Casino Revenue and Property Tax Relief
In today’s Projo, Katherine Gregg reports on figures provided by Rhode Island’s casino supporters describing how taxes on gambling revenues might be used to provide property-tax relief to Rhode Island cities and towns. Unfortunately, a figure discussed by state budget analyst Peder Schaefer (who is very skeptical of the casino advocates’ analysis) is presented in a manner that may confuse the issue…
Legislative backers of the proposed West Warwick casino are dangling the promise of $119 million to $144 million in “property-tax relief” for their cities and towns back home.Mr. Schaefer is discussing how one portion of state aid is distributed, not the total amount of state given to cities and towns, but the comparision of the $119,000,000-$144,000,000 in estimated casino aid to the $51,000,000 in existing “municipal” aid may create the impression that casino revenue will double — maybe almost triple — the amount of aid available to cities and towns.
The promise was contained in one of the handouts the casino’s legislative backers provided at the news conference earlier this week to trumpet their campaign to change the state Constitution to specifically allow the Harrah’s-backed casino.
The handout shows communities getting anywhere from $1.6 million in new money on Block Island to $22.9 million in Providence under the rosiest scenario…
But none of the legislative backers could explain exactly how they arrived at the numbers.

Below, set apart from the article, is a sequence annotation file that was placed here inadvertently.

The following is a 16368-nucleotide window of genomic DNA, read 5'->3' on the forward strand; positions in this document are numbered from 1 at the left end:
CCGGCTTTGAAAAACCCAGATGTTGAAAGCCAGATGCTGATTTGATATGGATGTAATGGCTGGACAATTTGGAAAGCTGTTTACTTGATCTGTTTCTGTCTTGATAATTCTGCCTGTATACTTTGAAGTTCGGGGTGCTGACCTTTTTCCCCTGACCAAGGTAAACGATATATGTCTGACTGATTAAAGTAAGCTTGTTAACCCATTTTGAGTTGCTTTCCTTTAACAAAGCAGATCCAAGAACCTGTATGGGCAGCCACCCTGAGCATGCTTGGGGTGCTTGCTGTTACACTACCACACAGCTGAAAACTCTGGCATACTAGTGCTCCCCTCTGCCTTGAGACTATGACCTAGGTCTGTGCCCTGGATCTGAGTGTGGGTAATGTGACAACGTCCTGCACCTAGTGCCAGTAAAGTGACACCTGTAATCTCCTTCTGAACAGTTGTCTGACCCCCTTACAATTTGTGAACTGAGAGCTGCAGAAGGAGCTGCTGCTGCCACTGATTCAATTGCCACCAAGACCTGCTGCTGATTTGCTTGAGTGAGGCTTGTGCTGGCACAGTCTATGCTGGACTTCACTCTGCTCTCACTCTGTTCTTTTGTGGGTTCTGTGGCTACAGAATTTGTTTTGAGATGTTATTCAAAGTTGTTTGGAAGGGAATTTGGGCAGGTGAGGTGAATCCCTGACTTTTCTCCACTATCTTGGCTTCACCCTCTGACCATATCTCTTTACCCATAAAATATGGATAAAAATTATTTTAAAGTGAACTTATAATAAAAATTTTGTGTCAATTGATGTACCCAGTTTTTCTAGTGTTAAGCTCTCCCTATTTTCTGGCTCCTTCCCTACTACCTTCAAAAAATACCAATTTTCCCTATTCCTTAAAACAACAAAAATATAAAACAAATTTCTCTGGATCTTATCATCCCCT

The state’s chief budget analyst, Peder Schaefer, said the suggested allocation bears little resemblance to the “revenue-sharing” formula the state used to allot $51 million in municipal aid last year.
“We don’t understand what they have done,” said Schaefer yesterday. “Whether the $144-million figure is any good or not, I don’t know. . . . But it ends up, they are giving all the rich communities a much bigger share of the money.”
This is not the case. $51,000,000 is only a small portion of the the total state aid given to cities and towns. At the very least, it does not include the approximately $650,000,000 that the state provided to cities and towns in the form of education aid (included on a separate line item in the state budget) last year.
Since casino revenue is supposedly “replacing” property tax revenue, the best way to make an initial estimate of the impact of casino revenue on property taxes is to compare the amount of casino aid slated for a city or town to the amount of property tax collected by that city or town and not to the amount of state aid it received.
Providence is a useful example for this, because it has a very high property tax rate (making it a prime candidate for property tax relief), and because a casino revenue figure for Providence is provided in Ms. Gregg’s article. According to the city budget, Providence expects to collect about $237,000,000 in property taxes this year. This means, assuming that the $22,900,000 in projected casino-based aid all goes towards replacing property tax revenue, the result is a less-than-10% reduction in property taxes. And that is the result using the casino advocates’ best case numbers.
Is that the scale of relief that casino supporters have in mind when they envision the benefits that a casino brings?